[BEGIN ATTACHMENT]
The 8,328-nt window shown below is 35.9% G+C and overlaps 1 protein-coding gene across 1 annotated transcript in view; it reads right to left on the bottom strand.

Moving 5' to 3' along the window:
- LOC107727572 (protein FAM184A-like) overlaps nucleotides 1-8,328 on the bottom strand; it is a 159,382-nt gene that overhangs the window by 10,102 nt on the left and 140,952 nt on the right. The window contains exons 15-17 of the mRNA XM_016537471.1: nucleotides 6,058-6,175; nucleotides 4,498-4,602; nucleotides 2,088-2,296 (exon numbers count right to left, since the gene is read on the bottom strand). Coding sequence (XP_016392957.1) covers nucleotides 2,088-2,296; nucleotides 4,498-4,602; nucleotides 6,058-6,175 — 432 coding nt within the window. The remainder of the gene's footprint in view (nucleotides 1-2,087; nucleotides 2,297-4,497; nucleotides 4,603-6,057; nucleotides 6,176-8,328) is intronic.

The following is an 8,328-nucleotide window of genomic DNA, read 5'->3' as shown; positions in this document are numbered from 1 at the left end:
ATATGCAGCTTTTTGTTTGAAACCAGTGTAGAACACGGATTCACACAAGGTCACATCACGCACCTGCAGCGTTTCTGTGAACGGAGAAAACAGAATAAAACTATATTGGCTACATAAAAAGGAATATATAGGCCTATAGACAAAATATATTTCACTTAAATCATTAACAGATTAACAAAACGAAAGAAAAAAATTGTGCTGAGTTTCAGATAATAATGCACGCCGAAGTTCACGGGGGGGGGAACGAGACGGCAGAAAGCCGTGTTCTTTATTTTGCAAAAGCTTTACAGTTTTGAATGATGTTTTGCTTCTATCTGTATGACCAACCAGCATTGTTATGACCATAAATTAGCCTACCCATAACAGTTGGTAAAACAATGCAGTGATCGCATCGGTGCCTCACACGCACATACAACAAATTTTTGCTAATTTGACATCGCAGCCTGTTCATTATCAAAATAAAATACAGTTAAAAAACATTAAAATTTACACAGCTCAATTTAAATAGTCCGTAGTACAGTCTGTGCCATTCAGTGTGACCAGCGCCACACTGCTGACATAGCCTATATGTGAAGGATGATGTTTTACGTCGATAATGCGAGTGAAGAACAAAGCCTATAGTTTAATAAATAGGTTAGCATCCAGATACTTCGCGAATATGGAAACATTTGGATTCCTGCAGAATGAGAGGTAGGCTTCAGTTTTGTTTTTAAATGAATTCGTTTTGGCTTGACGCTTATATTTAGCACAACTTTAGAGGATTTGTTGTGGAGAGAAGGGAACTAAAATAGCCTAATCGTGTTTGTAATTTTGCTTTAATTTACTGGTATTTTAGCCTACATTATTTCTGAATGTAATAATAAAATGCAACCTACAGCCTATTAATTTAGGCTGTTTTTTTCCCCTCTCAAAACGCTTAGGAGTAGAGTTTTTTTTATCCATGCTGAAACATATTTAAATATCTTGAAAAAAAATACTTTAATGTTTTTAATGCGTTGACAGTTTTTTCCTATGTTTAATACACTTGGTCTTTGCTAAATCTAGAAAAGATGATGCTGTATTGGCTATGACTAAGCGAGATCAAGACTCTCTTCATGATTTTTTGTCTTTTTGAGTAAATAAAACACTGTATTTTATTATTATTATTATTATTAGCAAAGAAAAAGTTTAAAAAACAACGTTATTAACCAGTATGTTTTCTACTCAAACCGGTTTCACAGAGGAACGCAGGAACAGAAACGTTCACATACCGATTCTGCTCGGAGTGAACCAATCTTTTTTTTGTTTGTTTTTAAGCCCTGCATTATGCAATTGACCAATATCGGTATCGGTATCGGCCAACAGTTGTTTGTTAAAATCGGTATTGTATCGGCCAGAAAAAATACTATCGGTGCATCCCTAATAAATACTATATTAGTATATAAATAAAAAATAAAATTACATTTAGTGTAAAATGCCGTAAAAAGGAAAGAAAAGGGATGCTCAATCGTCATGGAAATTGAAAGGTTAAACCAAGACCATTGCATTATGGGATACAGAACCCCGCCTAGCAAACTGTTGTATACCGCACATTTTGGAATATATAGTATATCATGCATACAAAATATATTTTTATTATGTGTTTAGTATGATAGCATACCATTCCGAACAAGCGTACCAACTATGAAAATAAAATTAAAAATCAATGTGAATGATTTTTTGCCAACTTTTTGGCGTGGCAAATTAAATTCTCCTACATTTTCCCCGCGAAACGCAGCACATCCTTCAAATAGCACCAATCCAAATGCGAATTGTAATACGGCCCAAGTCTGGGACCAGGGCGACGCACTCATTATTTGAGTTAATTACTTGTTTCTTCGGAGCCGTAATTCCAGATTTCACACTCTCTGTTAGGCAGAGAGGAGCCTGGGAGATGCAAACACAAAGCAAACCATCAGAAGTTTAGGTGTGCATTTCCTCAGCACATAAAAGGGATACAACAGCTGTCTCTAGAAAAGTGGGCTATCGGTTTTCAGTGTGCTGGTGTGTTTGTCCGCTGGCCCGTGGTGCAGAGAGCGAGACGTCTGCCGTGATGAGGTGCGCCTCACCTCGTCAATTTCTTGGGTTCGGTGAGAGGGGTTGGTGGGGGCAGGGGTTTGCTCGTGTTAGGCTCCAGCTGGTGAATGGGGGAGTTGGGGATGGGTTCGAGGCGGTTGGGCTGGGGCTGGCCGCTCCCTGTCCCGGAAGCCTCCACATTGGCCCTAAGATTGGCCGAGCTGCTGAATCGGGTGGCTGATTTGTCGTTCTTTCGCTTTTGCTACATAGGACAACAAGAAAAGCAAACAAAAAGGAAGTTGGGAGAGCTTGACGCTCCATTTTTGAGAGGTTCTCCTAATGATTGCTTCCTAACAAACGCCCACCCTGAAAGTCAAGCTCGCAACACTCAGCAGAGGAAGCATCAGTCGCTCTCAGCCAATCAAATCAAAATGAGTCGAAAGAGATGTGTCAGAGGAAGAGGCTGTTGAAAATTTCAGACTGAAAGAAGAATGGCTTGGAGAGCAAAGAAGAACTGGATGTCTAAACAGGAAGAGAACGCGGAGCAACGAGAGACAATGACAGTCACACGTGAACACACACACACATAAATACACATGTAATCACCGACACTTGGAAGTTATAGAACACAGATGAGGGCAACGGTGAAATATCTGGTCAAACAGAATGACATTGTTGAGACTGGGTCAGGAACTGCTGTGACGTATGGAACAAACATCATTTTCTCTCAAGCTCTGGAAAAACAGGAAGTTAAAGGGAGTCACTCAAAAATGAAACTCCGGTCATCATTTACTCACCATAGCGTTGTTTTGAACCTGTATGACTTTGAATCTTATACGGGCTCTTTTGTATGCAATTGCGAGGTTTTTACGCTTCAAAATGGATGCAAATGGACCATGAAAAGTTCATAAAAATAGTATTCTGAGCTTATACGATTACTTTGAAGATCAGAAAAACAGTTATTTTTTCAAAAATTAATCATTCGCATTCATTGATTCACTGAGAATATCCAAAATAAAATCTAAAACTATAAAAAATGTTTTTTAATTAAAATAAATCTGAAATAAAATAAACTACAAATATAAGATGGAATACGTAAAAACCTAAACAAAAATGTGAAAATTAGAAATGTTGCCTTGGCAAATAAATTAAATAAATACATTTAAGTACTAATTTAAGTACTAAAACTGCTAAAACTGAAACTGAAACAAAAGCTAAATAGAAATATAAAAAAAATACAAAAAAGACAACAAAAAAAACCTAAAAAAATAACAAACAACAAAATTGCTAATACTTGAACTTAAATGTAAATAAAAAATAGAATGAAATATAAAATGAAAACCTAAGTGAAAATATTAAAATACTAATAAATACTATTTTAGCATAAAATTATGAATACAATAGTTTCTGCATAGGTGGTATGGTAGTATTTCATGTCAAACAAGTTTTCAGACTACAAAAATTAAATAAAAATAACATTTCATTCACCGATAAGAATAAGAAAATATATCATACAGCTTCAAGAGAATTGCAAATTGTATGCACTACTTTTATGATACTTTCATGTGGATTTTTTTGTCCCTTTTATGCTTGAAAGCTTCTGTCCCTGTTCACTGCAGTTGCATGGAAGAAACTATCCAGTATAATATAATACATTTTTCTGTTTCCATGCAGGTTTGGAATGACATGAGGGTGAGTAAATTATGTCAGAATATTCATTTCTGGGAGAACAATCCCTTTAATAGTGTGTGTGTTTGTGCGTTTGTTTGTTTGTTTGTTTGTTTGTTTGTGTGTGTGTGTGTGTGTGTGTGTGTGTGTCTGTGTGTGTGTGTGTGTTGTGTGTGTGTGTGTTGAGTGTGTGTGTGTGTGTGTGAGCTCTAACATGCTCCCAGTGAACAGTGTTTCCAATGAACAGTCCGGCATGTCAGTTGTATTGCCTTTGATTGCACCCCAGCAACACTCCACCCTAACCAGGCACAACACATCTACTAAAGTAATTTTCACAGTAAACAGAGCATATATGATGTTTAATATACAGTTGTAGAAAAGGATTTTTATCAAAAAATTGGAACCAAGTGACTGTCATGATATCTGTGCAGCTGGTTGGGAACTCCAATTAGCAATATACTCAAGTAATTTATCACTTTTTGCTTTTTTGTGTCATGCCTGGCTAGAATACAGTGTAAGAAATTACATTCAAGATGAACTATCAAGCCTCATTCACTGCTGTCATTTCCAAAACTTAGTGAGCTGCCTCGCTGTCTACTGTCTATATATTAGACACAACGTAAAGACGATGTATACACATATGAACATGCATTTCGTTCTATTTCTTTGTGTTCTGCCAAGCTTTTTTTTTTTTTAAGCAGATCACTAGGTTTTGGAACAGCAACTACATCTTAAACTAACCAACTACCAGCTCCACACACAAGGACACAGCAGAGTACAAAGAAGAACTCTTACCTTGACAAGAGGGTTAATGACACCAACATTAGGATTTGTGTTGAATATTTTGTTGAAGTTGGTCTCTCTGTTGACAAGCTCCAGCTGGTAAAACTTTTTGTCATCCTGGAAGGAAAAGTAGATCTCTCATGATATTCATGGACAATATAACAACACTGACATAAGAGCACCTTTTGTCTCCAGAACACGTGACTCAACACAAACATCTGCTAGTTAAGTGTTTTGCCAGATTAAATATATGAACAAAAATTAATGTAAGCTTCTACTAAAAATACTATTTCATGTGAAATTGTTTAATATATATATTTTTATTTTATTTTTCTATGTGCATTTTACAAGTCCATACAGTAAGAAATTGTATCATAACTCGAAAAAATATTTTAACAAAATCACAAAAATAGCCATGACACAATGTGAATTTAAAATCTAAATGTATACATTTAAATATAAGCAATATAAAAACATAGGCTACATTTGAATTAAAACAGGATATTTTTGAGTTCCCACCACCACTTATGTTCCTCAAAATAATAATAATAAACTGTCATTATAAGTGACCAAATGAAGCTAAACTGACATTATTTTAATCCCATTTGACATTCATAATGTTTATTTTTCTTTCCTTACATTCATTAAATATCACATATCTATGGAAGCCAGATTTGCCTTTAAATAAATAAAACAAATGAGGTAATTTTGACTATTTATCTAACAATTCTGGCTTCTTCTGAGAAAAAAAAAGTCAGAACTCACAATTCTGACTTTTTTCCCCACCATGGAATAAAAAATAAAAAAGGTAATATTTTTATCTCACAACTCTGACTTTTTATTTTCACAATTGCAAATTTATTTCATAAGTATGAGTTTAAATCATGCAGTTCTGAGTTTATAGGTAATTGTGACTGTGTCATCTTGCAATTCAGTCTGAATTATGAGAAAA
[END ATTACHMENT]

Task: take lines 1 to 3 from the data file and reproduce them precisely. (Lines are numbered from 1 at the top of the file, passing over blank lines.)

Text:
The 8,328-nt window shown below is 35.9% G+C and overlaps 1 protein-coding gene across 1 annotated transcript in view; it reads right to left on the bottom strand.

Moving 5' to 3' along the window:
- LOC107727572 (protein FAM184A-like) overlaps nucleotides 1-8,328 on the bottom strand; it is a 159,382-nt gene that overhangs the window by 10,102 nt on the left and 140,952 nt on the right. The window contains exons 15-17 of the mRNA XM_016537471.1: nucleotides 6,058-6,175; nucleotides 4,498-4,602; nucleotides 2,088-2,296 (exon numbers count right to left, since the gene is read on the bottom strand). Coding sequence (XP_016392957.1) covers nucleotides 2,088-2,296; nucleotides 4,498-4,602; nucleotides 6,058-6,175 — 432 coding nt within the window. The remainder of the gene's footprint in view (nucleotides 1-2,087; nucleotides 2,297-4,497; nucleotides 4,603-6,057; nucleotides 6,176-8,328) is intronic.